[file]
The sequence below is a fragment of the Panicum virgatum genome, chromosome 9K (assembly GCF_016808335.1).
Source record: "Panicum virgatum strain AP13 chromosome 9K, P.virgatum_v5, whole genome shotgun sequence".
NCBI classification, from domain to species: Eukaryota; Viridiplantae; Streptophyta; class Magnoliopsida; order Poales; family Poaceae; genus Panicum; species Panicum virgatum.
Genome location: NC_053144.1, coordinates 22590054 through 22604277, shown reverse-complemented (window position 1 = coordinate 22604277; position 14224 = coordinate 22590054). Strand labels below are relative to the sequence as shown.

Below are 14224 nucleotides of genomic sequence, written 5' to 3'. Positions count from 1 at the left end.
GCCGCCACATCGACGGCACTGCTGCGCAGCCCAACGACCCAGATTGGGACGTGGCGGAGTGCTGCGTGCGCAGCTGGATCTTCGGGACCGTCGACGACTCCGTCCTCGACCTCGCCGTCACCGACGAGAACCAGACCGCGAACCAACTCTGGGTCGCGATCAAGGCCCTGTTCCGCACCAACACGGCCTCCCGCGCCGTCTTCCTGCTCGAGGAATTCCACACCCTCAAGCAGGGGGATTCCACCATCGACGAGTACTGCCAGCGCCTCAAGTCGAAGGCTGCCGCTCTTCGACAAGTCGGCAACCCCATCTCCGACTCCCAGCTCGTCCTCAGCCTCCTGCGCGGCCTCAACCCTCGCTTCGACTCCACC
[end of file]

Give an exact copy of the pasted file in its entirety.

The sequence below is a fragment of the Panicum virgatum genome, chromosome 9K (assembly GCF_016808335.1).
Source record: "Panicum virgatum strain AP13 chromosome 9K, P.virgatum_v5, whole genome shotgun sequence".
NCBI classification, from domain to species: Eukaryota; Viridiplantae; Streptophyta; class Magnoliopsida; order Poales; family Poaceae; genus Panicum; species Panicum virgatum.
Genome location: NC_053144.1, coordinates 22590054 through 22604277, shown reverse-complemented (window position 1 = coordinate 22604277; position 14224 = coordinate 22590054). Strand labels below are relative to the sequence as shown.

Below are 14224 nucleotides of genomic sequence, written 5' to 3'. Positions count from 1 at the left end.
GCCGCCACATCGACGGCACTGCTGCGCAGCCCAACGACCCAGATTGGGACGTGGCGGAGTGCTGCGTGCGCAGCTGGATCTTCGGGACCGTCGACGACTCCGTCCTCGACCTCGCCGTCACCGACGAGAACCAGACCGCGAACCAACTCTGGGTCGCGATCAAGGCCCTGTTCCGCACCAACACGGCCTCCCGCGCCGTCTTCCTGCTCGAGGAATTCCACACCCTCAAGCAGGGGGATTCCACCATCGACGAGTACTGCCAGCGCCTCAAGTCGAAGGCTGCCGCTCTTCGACAAGTCGGCAACCCCATCTCCGACTCCCAGCTCGTCCTCAGCCTCCTGCGCGGCCTCAACCCTCGCTTCGACTCCACC